Just four years back, Samsung Electronics had identified its light emitting diode (LED) business as a key growth area, but according to the latest announcement made by the South Korean firm, it will be scaling back and only provide it in its own country. This decision comes right on the heels of the announcement made by Phillips, the company’s Dutch rival, to spin off its lighting business, which is nearly a century old. Profitability has been slashed by price wars to levels that were deemed unattractive in the long term even though the incandescent global lighting industry has been upended by an LED boom.
According to analysts, the retreat made by the South Korean giant is a reflection of the growing competition from Chinese companies, despite the fact that LED lighting has a strong demand in the market. As compared to fluorescent bulbs, LED lamps can last 10 times longer. As far as traditional incandescent tungsten filament bulbs are concerned, LED lights can last 100 times longer than those. According to a Seoul-based analyst, Samsung had made the decision of folding the business due to fierce price competition and not much room for growth. In September, it had been announced by Philips that its lighting business would be spun to expand to its consumer divisions and healthcare, which offered greater margins.
Two months back, another maker of LED lights Osram Licht AG, based in Germany, had announced a plan to cut-costs, which meant that 8000 jobs were eliminated. Samsung Electronics’ spokeswoman said that there was a small revenue contribution from this business, but didn’t provide any specific details including the investment of the company. In a statement, the company said that the company would still have the LED component business to stay active in this particular industry and it would shift its focus on different areas such as backlighting for displays on televisions and other consumer products.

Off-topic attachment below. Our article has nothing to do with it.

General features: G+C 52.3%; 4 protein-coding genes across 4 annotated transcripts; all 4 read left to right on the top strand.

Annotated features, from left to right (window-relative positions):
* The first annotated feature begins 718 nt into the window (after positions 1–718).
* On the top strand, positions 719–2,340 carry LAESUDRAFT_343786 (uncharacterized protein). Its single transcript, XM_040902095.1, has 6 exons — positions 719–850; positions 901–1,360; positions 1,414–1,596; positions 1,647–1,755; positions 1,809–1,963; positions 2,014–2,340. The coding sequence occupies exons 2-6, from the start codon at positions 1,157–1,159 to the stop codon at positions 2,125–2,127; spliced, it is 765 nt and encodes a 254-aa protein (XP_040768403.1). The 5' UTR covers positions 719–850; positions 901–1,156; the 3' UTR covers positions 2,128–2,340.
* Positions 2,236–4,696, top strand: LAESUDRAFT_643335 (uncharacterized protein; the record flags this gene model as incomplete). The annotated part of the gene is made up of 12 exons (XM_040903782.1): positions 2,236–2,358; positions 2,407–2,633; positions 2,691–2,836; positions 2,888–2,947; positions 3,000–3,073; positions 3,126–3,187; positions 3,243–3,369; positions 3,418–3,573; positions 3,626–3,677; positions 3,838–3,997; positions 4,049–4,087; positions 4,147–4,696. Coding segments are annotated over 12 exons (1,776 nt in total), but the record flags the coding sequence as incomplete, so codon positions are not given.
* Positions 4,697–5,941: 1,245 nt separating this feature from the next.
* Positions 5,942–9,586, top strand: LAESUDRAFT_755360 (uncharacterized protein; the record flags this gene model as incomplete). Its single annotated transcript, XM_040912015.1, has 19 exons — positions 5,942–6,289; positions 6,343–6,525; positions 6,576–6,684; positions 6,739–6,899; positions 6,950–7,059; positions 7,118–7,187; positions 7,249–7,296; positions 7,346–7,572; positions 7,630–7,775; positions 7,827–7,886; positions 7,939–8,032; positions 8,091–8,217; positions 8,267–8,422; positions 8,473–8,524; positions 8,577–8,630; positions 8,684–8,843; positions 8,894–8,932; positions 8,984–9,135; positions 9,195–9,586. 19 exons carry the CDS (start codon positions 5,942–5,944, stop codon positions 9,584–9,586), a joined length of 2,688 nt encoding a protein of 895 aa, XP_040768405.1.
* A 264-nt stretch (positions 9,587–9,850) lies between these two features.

The decision of the South Korean firm also underscores the problems it and the entire Samsung Group is facing for coming up with new growth drivers. The company has been witnessing a fall in its smartphone business, which is the largest in the world. Moreover, Lee Kun-Lee, the group patriarch, has been hospitalized since a heart attack in May. In 2010, LED, rechargeable cells had been identified by Samsung Group for electric hybrid cars, medical devices, solar cells and biopharmaceuticals as new drivers for growth of the conglomerate and said that they would generate $47.5 billion in revenues in the next 10 years.
However, the Group has yet to gain any major success in any of these businesses. Even though BMW, German premium automaker is getting its electric vehicle battery cells from Samsung, there has been no major revenue contribution seen from other businesses. There has also been speculation that the company may pull back from the solar business as well. A spokesman of the company said that research and development is ongoing, but as per analysts, the entry of Chinese firms and reducing oil prices has hurt the outlook.